[ The Story of CARMELITE WATER ] ~ from HerbCo
[elixir of pleasure and poison ] ~ from Herbco
Long ago, before the advent of modern distillation and mass production, herbal formulations were passed down from each generation to the next, typically by the matriarchs of households, the original do-it-yourselfers. Their recipes, then known as receipts, were written down in household herbals, which also served as early cookbooks. Many of these elixirs and tonics eventually became what we recognize today as aperitifs and liquors. During the Middle Ages, however, when many regions still endured the suppression of science, these formulas were the first -- and often only -- line of defense against the most deadly of diseases of the time, namely Black Death (the plague), leprosy, and Saint Anthony’s fire.

fresh lemon balm
In some parts of Europe, particularly in France and Italy, formal medical schools began to spring up by the 12th century. One of the most famous of these was the school of Salerno in southern Italy. Although it may sound like the start of a not-so-politically-correct joke, the school had the unique distinction of being founded by a Christian, an Arab and a Jew, and was also notable because it permitted women to study there. At the same time, monasteries began developing herbal preparations and guarded their secret recipes with as much as care as they did their official gardens from which they harvested their raw materials. Of these “elixir for long life” formulas, the best known are Benedictine liqueur, Chartreuse and Carmelite Water. The last is also associated with a dark tale of conspiracy and the attempted assassination of a French noble, a real life Duke featured in the historical saga of The Three Musketeers.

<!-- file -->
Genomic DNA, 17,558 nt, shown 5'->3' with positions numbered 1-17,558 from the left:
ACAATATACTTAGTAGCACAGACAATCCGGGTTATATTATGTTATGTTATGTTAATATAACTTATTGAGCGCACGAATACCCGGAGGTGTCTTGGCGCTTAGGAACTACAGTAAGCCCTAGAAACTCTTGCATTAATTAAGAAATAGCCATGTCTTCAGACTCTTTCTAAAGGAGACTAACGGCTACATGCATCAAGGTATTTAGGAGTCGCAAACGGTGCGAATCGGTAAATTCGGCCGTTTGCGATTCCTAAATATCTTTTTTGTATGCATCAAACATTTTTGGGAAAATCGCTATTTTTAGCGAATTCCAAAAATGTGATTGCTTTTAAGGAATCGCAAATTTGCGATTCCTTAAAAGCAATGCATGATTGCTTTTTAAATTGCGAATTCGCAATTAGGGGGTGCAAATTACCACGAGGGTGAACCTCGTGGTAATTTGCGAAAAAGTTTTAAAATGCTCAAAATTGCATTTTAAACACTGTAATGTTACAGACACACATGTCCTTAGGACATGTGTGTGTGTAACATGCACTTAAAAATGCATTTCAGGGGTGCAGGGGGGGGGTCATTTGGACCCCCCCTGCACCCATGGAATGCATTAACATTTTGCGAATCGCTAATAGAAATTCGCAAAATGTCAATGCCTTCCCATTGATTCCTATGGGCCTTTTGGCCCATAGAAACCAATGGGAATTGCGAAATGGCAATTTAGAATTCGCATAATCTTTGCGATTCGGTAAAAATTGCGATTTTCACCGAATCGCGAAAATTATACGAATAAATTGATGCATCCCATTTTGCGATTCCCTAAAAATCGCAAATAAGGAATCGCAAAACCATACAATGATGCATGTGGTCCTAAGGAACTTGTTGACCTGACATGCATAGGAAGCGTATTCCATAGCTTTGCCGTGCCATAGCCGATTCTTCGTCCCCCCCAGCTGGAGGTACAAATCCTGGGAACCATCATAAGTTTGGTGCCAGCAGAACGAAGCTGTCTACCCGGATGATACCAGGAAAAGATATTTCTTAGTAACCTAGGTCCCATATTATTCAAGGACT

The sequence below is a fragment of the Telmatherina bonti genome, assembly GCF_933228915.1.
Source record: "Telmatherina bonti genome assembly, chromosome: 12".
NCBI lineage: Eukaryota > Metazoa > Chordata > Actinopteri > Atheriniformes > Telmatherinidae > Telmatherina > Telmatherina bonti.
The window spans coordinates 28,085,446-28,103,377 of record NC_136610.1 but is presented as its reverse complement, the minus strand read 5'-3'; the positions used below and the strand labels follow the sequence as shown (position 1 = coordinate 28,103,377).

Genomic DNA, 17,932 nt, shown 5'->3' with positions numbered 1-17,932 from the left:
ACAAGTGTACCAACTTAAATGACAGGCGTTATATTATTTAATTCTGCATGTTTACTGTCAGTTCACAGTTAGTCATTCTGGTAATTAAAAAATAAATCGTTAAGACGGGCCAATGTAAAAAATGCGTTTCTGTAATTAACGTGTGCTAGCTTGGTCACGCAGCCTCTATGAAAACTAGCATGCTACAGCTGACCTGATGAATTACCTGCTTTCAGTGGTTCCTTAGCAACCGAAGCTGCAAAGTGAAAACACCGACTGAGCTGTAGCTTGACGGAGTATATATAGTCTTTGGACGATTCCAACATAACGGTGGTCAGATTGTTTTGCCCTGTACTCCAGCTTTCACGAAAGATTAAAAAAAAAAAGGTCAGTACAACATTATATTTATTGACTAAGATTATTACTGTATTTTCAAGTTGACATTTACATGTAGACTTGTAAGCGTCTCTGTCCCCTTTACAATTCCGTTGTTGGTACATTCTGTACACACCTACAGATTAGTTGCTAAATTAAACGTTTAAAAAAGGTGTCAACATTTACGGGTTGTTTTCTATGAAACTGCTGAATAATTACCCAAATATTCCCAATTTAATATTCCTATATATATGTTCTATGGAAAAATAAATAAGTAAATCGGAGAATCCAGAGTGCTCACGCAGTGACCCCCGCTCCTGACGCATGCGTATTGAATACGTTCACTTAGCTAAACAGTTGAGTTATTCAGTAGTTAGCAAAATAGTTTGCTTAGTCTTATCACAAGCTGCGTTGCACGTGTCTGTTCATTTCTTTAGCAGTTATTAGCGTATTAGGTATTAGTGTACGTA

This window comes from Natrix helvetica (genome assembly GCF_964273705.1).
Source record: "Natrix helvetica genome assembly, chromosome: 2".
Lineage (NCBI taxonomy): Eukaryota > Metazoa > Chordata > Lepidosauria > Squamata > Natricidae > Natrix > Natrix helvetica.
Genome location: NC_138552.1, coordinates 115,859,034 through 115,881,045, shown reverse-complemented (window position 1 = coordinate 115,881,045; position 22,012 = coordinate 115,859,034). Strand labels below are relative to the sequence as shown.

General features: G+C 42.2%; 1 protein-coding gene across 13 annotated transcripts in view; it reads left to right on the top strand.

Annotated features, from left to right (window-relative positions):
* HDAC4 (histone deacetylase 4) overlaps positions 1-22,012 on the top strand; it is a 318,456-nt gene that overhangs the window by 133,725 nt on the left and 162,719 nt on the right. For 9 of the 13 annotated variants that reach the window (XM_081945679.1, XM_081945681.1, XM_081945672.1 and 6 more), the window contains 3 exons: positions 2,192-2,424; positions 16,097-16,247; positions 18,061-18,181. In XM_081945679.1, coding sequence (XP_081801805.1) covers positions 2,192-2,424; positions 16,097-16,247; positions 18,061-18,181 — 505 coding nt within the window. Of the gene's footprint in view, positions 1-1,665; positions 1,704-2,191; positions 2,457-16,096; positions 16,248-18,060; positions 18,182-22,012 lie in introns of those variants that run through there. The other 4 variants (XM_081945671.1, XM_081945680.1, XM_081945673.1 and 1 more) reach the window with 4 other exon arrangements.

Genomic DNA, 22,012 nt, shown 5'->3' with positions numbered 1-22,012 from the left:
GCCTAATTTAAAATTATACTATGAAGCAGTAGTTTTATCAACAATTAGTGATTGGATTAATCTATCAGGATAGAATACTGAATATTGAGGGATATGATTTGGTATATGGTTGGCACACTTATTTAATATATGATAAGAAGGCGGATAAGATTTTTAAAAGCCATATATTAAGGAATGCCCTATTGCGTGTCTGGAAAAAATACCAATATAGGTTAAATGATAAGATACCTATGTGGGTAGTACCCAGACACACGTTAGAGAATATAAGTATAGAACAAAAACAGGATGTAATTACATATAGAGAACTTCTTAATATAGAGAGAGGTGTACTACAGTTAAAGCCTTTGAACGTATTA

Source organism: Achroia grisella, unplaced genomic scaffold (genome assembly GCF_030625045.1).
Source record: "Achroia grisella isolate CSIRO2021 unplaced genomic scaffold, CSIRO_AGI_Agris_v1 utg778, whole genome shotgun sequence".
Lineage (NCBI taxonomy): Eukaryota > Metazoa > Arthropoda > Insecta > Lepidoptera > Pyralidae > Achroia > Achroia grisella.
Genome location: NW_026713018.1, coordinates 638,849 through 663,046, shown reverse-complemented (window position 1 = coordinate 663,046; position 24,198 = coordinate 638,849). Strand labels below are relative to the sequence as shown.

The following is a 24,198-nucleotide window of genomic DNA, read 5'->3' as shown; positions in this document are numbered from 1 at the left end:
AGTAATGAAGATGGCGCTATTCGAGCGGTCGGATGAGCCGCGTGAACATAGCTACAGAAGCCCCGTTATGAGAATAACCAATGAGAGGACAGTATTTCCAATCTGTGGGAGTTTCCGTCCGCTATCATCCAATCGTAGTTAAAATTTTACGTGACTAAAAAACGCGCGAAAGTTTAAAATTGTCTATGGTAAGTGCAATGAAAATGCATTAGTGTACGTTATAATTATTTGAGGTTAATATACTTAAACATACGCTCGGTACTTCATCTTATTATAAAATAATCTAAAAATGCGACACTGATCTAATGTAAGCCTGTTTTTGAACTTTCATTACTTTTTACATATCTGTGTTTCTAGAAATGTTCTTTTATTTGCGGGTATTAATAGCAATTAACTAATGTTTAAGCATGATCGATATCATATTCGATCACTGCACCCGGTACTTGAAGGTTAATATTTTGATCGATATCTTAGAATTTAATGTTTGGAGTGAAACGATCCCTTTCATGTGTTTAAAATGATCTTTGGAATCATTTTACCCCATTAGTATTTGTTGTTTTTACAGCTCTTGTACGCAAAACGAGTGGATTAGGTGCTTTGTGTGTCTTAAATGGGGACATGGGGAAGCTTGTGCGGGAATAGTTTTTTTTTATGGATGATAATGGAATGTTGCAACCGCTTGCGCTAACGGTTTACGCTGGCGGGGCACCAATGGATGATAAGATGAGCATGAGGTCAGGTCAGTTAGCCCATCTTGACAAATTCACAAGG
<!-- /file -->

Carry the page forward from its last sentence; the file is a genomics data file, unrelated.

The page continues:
carmelite water HERBS and SPICES to stock up on

buy bulk lemon balm
lemon balm  cut & sifted
Named and revered for its sweet, lemony fragrance and flavor, lemon balm is a Mediterranean herb in the mint family used in tea blends and as a flavoring agent in wines, cordials and elixirs.
buy bulk angelica root
angelica root   cut & sifted
In addition to its inclusion in Carmelite water, angelica root was another monastery herb and used to produce angelica water, an “official” English remedy for the Black Plague. 
buy bulk coriander seed
coriander seed  cut & sifted
Coriander is the seed of the cilantro herb, is a spice that lends a peppery flavor to curries, soups, pickling spice and liquors.
buy bulk cinnamon chips
cinnamon chips   cut & sifted
Little gems of spicy-sweetness that are perfect for infusing flavor into teas, cordials and elixirs. 
buy bulk cloves
cloves  cut & sifted
This warm spice is harvested from a tree in the myrtle family and is named from clou, the French word for “nail” due to its similar shape. 
buy bulk nutmeg
nutmeg   cut & sifted
Produced from the “nut” of an evergreen tree from the Spice Islands of Indonesia, nutmeg gets its name from the Old French that describes a "hard aromatic seed of the East Indies.”              

carmelite water RECIPE from herbco
carmelite water
While the Boyer family continues to be the guardian of the Eau de Mélisse des Carmes Boyer formula, you can make your own version of this “miracle water” at home. Use the spirit that moves you, whether it be vodka, brandy or some other alcohol, depending on the character (and proof) of the finished product you desire. This middle-of-the-road recipe calls for Pinot grigio, but you can use any dry, white wine.

¼ cup  dried lemon balm
¼ cup  dried angelica root
2 tablespoons  whole coriander seed
1 tablespoon  dried lemon peel
2 teaspoons  cinnamon chips
3 whole  cloves
¼ teaspoon  grated nutmeg
1 bottle (750 ml)  Pinot grigio

Place all the herbs and spices in a clean quart-sized jar with a lid. Slowly pour the wine over the herbal material. Replace the lid and let the jar sit in a place where it won’t be disturbed or exposed to light or heat for 6-8 hours, or overnight. (Note: If using vodka or brandy, infuse for 7-10 days.) Strain off the herbs, reserving the infused wine in another clean receptacle. Chill for 2-3 hours before serving. Store in the refrigerator and use within one week.

Freeman, Margaret .B., Herbs for the Mediaeval Household for Cooking, Healing, & Divers Uses, NY, The Metropolitan Museum of Art, 1943

Grieve, Mrs. M., A Modern Herbal in Two Volumes, Vol 1 A-H, Mineola NY, Dover Publications Inc, 1971

Metropolitan Museum of Art: Medicine in the Middle Ages,

Discalced Carmelite Order Our Coat of Arms

Graemedevil, Carmelite Water: A Herbal Tonic for Mind, Body and Soul

Eau de Mélisse des Carmes Boyer Our History